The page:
Specific treatment for cystic fibrosis (CF) will be determined by your child's doctor based on:
- Your child's age, overall health and medical history
- Extent of the disease (body systems affected)
- Expectations for the course of the disease
- Your child's tolerance for specific medications, procedures or therapies
- Your opinion or preference
Currently, there is no cure for CF; however, basic and clinical research is being performed in laboratories worldwide. The gene that causes CF has been identified, and this has led to a better understanding of the disease. Different drug regimens also are being researched to help slow the progression of CF. Treatment goals, such as easing the severity of symptoms and slowing the disease include:
- Management of problems that cause lung obstruction, including:
- Chest physical therapy (to help loosen and clear lung secretions; this may include postural drainage and the use of devices such as a percussor or flutter, which vibrate the chest wall and loosen secretions.)
- Physical activity (to loosen mucus, stimulate coughing and improve overall conditioning)
- Medicines (to loosen secretions and help breathing, such as bronchodilators and anti-inflammatory medicines)
- Antibiotics (to treat infections)
- Management of digestive problems, including:
- Appropriate diet
- Pancreatic enzymes to aid digestion
- Vitamin supplements
- Treatment for intestinal obstruction
- Psychosocial support (dealing with issues such as independence, sterility and sexuality, depression, financial issues and relationships)
For severe end-stage disease, lung transplantation is an option. A double lung transplant is the typical procedure. Not everyone is a candidate for a lung transplant. Consult your child's doctor for more information.
With medical and psychosocial support, children and adolescents with CF can cope well and lead a productive life.
The Cystic Fibrosis Foundation has established a CF Care Center Network to ensure that optimal care is provided to children with CF. CF care centers that are accredited by the CF Foundation are expected to maintain a multidisciplinary team that includes physicians, nurses, social workers, nutritionists, respiratory therapists and other professionals specifically trained in CF care. These centers also work to ensure the optimal performance of all laboratory testing necessary to care for CF, and are also engaged in teaching and research. In addition, as more and more CF patients reach adulthood, adult CF care centers that maintain equally high standards are available to care for them. It is strongly recommended that all CF patients obtain care from an accredited CF care center.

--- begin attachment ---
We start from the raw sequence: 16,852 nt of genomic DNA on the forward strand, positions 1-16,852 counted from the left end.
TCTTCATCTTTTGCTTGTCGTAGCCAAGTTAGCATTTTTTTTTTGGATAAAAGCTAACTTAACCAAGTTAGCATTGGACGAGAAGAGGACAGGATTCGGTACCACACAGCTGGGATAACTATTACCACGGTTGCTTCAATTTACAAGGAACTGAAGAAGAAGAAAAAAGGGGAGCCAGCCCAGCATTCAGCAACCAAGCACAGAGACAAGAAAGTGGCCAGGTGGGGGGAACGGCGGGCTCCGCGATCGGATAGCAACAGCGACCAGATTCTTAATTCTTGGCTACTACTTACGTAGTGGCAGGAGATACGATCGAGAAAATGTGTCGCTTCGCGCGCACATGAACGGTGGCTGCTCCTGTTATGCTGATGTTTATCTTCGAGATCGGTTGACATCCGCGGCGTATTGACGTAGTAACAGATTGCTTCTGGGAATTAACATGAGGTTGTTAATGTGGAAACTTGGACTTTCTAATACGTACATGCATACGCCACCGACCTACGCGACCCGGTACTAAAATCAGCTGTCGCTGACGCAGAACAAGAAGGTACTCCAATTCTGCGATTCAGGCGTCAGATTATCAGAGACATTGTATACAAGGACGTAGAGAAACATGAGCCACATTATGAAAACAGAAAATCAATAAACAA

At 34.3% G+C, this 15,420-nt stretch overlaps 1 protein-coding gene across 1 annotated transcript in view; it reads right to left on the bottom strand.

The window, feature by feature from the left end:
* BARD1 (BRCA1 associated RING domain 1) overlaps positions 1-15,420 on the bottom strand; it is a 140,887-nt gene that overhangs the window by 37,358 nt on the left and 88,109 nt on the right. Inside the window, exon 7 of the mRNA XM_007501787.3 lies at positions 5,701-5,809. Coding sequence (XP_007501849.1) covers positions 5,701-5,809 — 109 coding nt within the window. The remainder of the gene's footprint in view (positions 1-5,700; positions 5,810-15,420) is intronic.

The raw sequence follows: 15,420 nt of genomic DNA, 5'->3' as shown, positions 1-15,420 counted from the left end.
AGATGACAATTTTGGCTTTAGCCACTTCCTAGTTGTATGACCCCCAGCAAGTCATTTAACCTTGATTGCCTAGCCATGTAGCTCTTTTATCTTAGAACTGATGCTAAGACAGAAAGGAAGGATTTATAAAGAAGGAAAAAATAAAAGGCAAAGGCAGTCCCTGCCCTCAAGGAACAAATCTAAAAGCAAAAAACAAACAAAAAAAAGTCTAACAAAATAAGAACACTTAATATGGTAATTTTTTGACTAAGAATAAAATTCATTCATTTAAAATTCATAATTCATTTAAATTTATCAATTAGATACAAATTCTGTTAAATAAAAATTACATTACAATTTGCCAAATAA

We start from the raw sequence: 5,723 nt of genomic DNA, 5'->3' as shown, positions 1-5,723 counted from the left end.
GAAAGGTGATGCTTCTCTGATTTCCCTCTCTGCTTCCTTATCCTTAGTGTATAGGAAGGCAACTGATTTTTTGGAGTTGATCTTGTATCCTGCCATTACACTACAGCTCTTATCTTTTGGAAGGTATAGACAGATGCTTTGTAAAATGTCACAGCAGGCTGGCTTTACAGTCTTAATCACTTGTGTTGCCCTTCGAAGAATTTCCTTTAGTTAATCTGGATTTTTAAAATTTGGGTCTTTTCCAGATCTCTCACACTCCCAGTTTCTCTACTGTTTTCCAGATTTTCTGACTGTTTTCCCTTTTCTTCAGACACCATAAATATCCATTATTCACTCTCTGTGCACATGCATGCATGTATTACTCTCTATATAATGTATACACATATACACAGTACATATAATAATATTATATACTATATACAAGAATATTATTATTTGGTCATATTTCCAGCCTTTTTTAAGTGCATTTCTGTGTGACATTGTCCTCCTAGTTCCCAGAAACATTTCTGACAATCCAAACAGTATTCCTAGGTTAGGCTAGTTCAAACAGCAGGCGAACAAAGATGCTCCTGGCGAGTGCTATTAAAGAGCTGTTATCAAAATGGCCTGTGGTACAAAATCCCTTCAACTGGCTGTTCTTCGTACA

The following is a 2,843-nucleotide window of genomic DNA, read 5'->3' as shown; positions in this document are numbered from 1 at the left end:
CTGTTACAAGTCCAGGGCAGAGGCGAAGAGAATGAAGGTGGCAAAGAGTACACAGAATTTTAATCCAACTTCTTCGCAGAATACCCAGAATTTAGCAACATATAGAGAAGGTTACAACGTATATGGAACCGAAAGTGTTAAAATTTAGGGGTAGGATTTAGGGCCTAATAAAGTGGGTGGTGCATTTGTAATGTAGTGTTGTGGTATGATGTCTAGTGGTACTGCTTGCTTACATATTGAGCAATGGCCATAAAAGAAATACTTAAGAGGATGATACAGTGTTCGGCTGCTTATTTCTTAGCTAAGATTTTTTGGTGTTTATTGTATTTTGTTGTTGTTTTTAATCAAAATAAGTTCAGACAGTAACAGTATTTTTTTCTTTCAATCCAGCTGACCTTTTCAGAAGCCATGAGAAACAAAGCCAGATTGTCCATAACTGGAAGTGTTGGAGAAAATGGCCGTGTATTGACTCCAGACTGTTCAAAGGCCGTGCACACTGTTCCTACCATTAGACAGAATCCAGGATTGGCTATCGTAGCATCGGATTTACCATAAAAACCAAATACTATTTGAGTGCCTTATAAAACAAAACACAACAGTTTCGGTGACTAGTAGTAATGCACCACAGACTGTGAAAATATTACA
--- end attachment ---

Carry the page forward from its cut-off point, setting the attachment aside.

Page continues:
Feeding Your Child With Cystic Fibrosis
How many calories does my child need?
Children with cystic fibrosis (CF) often have trouble consuming enough calories to grow or gain weight. Infections, breathing problems and malabsorption all can contribute to increased calorie needs. The diet for children with CF should be high in calories. If your child consumes extra calories, then growth and development should occur normally. Children should eat three meals and two to three snacks a day to meet their calorie needs. Adding extra fat to meals and snacks can help to meet your child's calorie needs. Pancreatic enzymes usually will be needed to help digest this diet.
Does my child need extra vitamins?
Vitamins A, D, E and K are fat-soluble vitamins. They are important for proper growth and development. Many children with CF do not get enough of these vitamins from the foods they eat because they have difficulty digesting and absorbing fat. When this happens, your child may need to take extra vitamins. Your child's doctor can recommend the kind and amount of vitamins you should give to your child. These are specifically made for children with CF. Consult your child's doctor for more information.
Does my child need extra salt?
Children with CF need extra salt in their diets because they lose more salt in their sweat than other children. Add extra salt by using table salt at meals and including salty foods and snacks in their diet (e.g., chips, pretzels, fries, pickles, nuts and lunch meats). Extra salt intake is important in hot weather when children are playing outside and sweating more.
What if my child is not gaining weight?
Sometimes, children with CF do not grow or gain weight despite a high-calorie diet. This can occur if your child's appetite is poor, if he has frequent infections or if he has malabsorption. If your child is unable to eat enough food to grow and develop appropriately, then supplemental oral or tube feedings may be needed, as directed by your child's doctor. Tube feedings involve placing a small tube through the nose and into the stomach. This is referred to as a nasogastric tube (NG tube).
Parents can give a high-calorie formula or supplement to their children through this tube to help promote appropriate growth and development. Some patients with CF require extra calories delivered for a long period. The can be accomplished by placing a feeding tube (gastrostomy or "G-tube") through the stomach wall, or by giving intravenous fat solutions (intralipids). Consult your child's doctor for more information.